Originally: Democrats must Reclaim Haitian-American Vote

Note:  Paul A. Barthole is President of The Democrats of South Dade Club, a member of the Miami-Dade County Democratic Executive Committee, Vice-chair of the Haitian Community Services of South Dade, Inc. and is committed to electing Democrats to office.

Democratic presidential candidate John Kerry said he would have sent American troops to support Aristide.  As a Haitian-American Democrat, active in the American political process, I shuddered.  Indeed, the discourse coming out of the Democratic Party regarding Haiti is remarkably one-sided, in support of Aristide.  Whatever happened to Democrats supporting democratic values?  Do these leaders truly believe Aristide governed Haiti democratically?

From Randall Robinson, the champion of the fight against South African apartheid to Congressman and ?woman Charles Rangel (NY) and Maxine Waters (CA), to Jesse Jackson, what we get is strident support for the failed Haitian former President and his kidnapping charges against the United States.

Do their views reflect those of the majority of Haitians and Haitian-Americans?  Apparently, they do not.

An informal, non-scientific poll conducted on air by Radio Carnivale in Miami reveals the vast majority of its listeners in Miami-Dade County and over the internet are ecstatic with the departure of Aristide and the initial performance of the incoming Prime Minister, Dr. Gerard R. Latortue.  They believe Aristide wasted the ?last chance? afforded the Haitian people when he became the first democratically-elected President in the country?s history.

Haitians watched for years as former President Bill Clinton?s administration became powerless to cut its losses from its political investment in Aristide and appeared unable to make the tough decisions that would address the needs of the people of Haiti.  They are now thankful to be rid of the tyrant who retained office through fraudulent elections and other nefarious practices.  In spite of their disagreement with President Bush on most issues, they are thankful for Aristide?s departure and are threatening to vote for the Republican presidential candidate.

This will be partly an emotional vote; and partly a recognition and acknowledgement that this is Haiti?s best chance yet at successfully governing itself.  The confidence, competence, and qualifications of the incoming team of experts are simply impressive.  Disaffected Haitians from all sectors are once again optimistic and are preparing to participate in the success of this government.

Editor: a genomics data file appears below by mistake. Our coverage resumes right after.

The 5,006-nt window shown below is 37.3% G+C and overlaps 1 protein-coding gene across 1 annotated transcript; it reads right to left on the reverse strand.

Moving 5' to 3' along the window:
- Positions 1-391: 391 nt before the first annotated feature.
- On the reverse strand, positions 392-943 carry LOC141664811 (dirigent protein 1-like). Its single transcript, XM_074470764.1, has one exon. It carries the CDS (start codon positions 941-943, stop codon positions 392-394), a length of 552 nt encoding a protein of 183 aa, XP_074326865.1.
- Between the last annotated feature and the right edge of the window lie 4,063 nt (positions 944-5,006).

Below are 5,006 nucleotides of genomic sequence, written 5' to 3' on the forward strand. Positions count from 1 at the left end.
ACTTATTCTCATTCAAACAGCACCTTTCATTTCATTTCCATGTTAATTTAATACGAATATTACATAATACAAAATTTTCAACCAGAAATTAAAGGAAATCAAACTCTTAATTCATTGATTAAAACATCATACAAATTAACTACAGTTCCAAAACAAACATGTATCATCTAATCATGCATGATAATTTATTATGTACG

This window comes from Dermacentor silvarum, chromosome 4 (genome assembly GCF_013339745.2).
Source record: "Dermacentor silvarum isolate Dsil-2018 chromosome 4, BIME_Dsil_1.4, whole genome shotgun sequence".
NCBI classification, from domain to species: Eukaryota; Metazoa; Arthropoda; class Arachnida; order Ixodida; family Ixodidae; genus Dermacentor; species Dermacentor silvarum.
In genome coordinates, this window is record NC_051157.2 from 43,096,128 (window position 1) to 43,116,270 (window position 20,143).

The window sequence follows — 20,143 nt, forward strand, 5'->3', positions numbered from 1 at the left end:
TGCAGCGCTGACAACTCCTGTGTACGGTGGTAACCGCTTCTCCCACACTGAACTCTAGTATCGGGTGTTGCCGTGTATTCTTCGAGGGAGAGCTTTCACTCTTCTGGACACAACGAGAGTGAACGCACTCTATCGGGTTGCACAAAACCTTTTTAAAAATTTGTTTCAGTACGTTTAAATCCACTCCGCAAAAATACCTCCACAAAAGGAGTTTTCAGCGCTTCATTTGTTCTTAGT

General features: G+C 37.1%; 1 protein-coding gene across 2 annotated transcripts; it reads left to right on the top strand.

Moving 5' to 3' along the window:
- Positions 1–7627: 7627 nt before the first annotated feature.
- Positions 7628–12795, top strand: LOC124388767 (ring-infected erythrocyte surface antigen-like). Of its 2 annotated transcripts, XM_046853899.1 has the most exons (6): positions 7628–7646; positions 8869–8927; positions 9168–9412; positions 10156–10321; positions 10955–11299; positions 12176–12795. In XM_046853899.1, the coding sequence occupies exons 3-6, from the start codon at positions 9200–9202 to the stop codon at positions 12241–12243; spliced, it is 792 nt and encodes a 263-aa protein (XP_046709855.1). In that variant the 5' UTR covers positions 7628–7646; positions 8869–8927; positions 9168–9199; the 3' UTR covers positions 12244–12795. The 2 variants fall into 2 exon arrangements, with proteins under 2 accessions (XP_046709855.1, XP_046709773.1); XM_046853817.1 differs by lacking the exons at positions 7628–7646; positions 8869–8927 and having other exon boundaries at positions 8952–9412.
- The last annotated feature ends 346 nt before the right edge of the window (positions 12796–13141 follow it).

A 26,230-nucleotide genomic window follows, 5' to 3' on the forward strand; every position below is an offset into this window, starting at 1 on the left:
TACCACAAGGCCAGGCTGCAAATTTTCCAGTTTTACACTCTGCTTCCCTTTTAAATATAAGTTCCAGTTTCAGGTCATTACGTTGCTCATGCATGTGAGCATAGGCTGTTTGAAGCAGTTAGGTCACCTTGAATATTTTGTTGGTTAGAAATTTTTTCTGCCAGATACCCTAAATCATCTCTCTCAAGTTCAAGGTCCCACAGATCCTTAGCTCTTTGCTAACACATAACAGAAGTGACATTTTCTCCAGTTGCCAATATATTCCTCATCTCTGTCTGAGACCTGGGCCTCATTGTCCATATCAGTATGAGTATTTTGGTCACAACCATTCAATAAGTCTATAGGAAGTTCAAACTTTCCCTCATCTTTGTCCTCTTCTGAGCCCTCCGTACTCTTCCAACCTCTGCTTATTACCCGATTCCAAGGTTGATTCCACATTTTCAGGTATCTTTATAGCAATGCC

Democratic Party leaders would do well to recognize these voters? sentiments.  If Democrats must draw differences between themselves and the Bush administration on Haiti, they express that difference in ways that do not purport to support Aristide.  Rather, they must support the future well-being of Haiti and its peoples.
Aristide failed to lead the country out of its political and economic morass even after ten years dominating the political landscape.  He failed to unite the Haitian people.  He governed using class warfare, pitting the poor masses against those who have.  His government was corrupt, making the public trough his personal piggy bank, stealing from the very poor masses he pretended to be defending.  Under his leadership, Haiti became a major transshipment point for drug trafficking.  He violated every agreement he signed with the international community, including those made with President Clinton as a condition of Aristide?s restoration to office.

For all those ills, some Haitians blamed former President Bill Clinton and voted Republican in the last two presidential elections.  Those with cooler heads did not follow suit, understanding correctly that no leader of a foreign country should bear the blame for Haiti?s lack of progress.  The responsibility to make Haiti better must be borne by its leaders.

Haitians have a new ?last chance? now. They have a government that promises to be the best-qualified the nation has ever known.  With the absence of a power-hunger army casting its shadow over civilian leaders, this is the country?s best chance of successfully exercising responsibility for itself.

The mostly African-American leaders who defend Aristide in the guise of examining the manner in which he left the country are not representing the best interests of Haiti.  They are defending a man over a people.  Aristide spent millions of the country?s money on lobbyists who?ve protected and defended him.  He continues to do so today with the millions of dollars he stashed away in banks outside of Haiti.  These spokesmen and women are not defending the interests of the Haitian people.

African-Americans have a particular interest in the success of Haiti.  Just as they are proud of Haiti becoming the first independent black republic, they will inherently benefit when that country succeeds in governing itself.

Were Bush to lose the election in November, are we going to have a Democratic administration that is hostile to the current Haitian government?  Haitian-Americans will not stand for that.  As a Democrat, I urge all Democratic Party leaders to get on the right side of this issue quickly.

Senator Graham (D-FL) is on the right track when he suggests the US send sufficient troops to help establish security.  Democrats must offer ideas for success in Haiti.

Nowhere in the country can we afford to lose votes to the Republicans.  With the American electorate divided once again, this election may be decided by a small margin.  We cannot afford to loose large Haitian-American votes from New York, Massachusetts, Georgia, Illinois, and, most particularly, not Florida.